May 2017 Recap

This past Tuesday marked our third quarterly Social Media Show & Tell event! Held once again in Union Hall’s Beer Hall, we packed the place with social media enthusiasts and our amazing social media experts. ICYMI, #showandtell was trending on Twitter and blew up your Instagram feed (in a good way). Without further adieu, here's the full recap - please share + comment below with any of your own notes.

(L:R): Lisa Braun (Cincinnati Reds), Matthew Dooley (dooley media), Steven Hudy (Cincinnati Bengals) and D.J. Switzer (FC Cincinnati).

(L:R): Lisa Braun (Cincinnati Reds), Matthew Dooley (dooley media), Steven Hudy (Cincinnati Bengals) and D.J. Switzer (FC Cincinnati).

Keynote: Identify & Engage Your Brand Advocates

We started the night with a keynote from Matthew Dooley on a crowd-chosen topic: influencer marketing.

I’ve been studying influencer marketing for about a year and a half, just 6 months after a serious shift started happening: from mega to micro. From one influencer - with a large, but scattered reach - to a handful of influencers with niche and VERY engaged/loyal followings.
— Matthew Dooley

A prime example of a larger brand utilizing this strategy is Sperry's. They noticed that a large number of users were posting to Instagram featuring their products, and they decided to take advantage. They then identified 100 micro-influencers to create content just as they had already been doing. The only difference this time was that Sperry's gave these influencers credit when they used the content for the brand's social channels, emails and website. Sperry's didn't have to pay one internet famous influencer $75,000 for just one Instagram post... all they had to do was give credit to these 100 micro-influencers.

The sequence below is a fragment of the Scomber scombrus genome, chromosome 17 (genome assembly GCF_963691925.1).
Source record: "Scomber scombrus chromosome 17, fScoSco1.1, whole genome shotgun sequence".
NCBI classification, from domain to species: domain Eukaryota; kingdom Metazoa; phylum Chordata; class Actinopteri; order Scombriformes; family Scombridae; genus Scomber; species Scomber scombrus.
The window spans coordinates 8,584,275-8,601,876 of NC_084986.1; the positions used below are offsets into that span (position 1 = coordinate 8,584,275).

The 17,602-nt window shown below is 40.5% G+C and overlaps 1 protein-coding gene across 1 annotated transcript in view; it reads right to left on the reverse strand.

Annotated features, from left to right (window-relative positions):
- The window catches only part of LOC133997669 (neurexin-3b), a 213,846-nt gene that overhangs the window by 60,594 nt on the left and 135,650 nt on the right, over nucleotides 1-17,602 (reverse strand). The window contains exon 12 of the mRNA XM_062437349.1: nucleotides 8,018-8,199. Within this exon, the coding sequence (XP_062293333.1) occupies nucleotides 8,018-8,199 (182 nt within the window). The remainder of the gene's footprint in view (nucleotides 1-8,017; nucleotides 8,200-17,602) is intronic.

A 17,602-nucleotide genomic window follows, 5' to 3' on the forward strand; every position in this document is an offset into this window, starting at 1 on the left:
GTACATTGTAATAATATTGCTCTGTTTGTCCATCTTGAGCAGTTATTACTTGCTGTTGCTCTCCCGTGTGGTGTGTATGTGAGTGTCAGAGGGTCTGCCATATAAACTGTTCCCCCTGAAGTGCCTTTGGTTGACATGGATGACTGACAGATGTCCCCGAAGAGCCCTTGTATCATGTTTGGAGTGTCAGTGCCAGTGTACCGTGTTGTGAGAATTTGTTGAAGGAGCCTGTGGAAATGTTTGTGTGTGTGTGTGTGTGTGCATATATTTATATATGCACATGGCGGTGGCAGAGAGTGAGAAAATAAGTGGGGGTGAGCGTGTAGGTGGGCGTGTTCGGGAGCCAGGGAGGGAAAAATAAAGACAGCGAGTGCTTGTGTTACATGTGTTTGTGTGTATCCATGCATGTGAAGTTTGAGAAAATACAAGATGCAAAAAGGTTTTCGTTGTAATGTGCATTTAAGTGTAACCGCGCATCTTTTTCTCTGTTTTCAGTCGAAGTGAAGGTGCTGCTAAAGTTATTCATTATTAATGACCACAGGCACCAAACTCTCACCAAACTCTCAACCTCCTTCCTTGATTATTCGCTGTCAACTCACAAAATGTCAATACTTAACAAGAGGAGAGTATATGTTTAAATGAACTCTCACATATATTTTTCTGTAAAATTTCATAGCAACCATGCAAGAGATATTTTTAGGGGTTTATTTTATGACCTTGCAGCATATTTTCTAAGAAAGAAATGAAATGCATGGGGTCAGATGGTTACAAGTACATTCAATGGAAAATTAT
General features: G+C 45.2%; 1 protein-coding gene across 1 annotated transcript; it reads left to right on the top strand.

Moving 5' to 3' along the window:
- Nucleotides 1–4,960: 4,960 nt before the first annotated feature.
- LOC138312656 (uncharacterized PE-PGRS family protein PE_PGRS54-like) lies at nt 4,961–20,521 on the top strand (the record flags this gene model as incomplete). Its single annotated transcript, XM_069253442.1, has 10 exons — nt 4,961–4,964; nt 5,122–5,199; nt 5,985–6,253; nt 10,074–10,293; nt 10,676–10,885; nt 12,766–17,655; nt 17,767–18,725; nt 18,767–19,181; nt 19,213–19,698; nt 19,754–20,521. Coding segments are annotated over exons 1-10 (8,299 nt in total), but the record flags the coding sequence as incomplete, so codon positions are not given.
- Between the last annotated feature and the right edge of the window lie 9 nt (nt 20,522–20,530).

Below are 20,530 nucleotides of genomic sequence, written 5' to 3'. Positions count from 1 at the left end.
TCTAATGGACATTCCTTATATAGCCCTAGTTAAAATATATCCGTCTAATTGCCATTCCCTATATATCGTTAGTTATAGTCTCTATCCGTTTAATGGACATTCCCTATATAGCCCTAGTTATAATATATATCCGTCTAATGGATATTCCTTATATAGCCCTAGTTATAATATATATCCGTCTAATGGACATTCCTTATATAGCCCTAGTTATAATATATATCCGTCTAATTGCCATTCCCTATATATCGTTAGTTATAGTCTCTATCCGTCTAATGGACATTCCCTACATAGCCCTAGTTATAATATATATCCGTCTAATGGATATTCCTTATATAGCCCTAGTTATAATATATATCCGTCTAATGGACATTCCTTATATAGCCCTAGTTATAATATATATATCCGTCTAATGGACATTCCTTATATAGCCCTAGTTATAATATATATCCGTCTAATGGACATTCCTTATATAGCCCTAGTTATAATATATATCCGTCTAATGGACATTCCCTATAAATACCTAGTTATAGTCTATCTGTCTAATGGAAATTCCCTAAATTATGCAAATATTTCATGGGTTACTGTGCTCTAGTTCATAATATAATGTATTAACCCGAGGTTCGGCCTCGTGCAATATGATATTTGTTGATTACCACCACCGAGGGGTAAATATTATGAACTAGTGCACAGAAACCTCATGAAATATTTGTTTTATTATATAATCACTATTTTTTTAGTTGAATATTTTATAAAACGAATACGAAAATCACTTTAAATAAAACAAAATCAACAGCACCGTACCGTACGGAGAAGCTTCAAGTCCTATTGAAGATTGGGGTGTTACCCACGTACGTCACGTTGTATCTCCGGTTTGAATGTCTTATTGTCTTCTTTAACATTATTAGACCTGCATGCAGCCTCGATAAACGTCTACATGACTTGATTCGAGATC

My belief is that there’s a HUGE opportunity to tap into everyday or micro-influencers. My argument is that the ones you should engage are the ones who love your brand already. Micro-influencers are a new, great opportunity for businesses of all types and sizes. They’re an awesome way to supplement your other social media efforts, since we’re all facing diminishing reach and attention.
— Matthew Dooley

Key Take-Away:

Put together a one-page plan to create your own influencer program.

  1. Identify and recruit the right people
  2. Nurture and excite them
  3. Measure the impact and scale it up without losing the personalized approach

Lisa Braun: #VoteFrazier or Die

The MLB launches a 10-week ballot each year to determine the All-Star game lineups. The Reds were hosting the All-Star game and events, so they had to not only build awareness for the events but also try to advocate for their players.